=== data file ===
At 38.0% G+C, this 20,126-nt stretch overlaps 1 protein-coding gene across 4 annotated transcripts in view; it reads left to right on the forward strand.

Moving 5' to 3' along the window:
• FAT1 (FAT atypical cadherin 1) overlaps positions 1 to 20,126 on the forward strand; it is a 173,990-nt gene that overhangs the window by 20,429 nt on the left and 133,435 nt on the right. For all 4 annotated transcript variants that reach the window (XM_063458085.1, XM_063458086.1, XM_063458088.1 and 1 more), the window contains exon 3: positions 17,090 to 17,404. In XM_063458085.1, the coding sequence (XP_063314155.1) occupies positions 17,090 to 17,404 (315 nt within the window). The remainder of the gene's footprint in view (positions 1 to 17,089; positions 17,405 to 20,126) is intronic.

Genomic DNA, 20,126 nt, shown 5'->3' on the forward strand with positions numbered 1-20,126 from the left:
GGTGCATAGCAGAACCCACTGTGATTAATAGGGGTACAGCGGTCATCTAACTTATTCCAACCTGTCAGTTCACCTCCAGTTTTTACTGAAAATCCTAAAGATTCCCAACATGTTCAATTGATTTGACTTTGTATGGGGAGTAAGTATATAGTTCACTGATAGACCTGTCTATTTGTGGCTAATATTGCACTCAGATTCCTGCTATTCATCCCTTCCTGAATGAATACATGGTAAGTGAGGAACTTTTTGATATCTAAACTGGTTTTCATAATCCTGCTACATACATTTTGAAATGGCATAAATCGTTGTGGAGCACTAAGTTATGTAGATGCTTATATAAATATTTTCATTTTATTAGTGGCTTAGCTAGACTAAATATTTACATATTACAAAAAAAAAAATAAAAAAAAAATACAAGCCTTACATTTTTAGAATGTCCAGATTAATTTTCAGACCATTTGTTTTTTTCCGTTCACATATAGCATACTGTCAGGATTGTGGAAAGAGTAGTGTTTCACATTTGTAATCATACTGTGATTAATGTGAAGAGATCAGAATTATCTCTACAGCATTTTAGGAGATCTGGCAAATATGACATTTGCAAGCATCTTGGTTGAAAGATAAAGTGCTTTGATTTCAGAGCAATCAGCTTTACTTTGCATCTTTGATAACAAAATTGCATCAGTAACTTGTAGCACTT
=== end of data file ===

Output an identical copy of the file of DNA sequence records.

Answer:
At 38.0% G+C, this 20,126-nt stretch overlaps 1 protein-coding gene across 4 annotated transcripts in view; it reads left to right on the forward strand.

Moving 5' to 3' along the window:
• FAT1 (FAT atypical cadherin 1) overlaps positions 1 to 20,126 on the forward strand; it is a 173,990-nt gene that overhangs the window by 20,429 nt on the left and 133,435 nt on the right. For all 4 annotated transcript variants that reach the window (XM_063458085.1, XM_063458086.1, XM_063458088.1 and 1 more), the window contains exon 3: positions 17,090 to 17,404. In XM_063458085.1, the coding sequence (XP_063314155.1) occupies positions 17,090 to 17,404 (315 nt within the window). The remainder of the gene's footprint in view (positions 1 to 17,089; positions 17,405 to 20,126) is intronic.

Genomic DNA, 20,126 nt, shown 5'->3' on the forward strand with positions numbered 1-20,126 from the left:
GGTGCATAGCAGAACCCACTGTGATTAATAGGGGTACAGCGGTCATCTAACTTATTCCAACCTGTCAGTTCACCTCCAGTTTTTACTGAAAATCCTAAAGATTCCCAACATGTTCAATTGATTTGACTTTGTATGGGGAGTAAGTATATAGTTCACTGATAGACCTGTCTATTTGTGGCTAATATTGCACTCAGATTCCTGCTATTCATCCCTTCCTGAATGAATACATGGTAAGTGAGGAACTTTTTGATATCTAAACTGGTTTTCATAATCCTGCTACATACATTTTGAAATGGCATAAATCGTTGTGGAGCACTAAGTTATGTAGATGCTTATATAAATATTTTCATTTTATTAGTGGCTTAGCTAGACTAAATATTTACATATTACAAAAAAAAAAATAAAAAAAAAATACAAGCCTTACATTTTTAGAATGTCCAGATTAATTTTCAGACCATTTGTTTTTTTCCGTTCACATATAGCATACTGTCAGGATTGTGGAAAGAGTAGTGTTTCACATTTGTAATCATACTGTGATTAATGTGAAGAGATCAGAATTATCTCTACAGCATTTTAGGAGATCTGGCAAATATGACATTTGCAAGCATCTTGGTTGAAAGATAAAGTGCTTTGATTTCAGAGCAATCAGCTTTACTTTGCATCTTTGATAACAAAATTGCATCAGTAACTTGTAGCACTT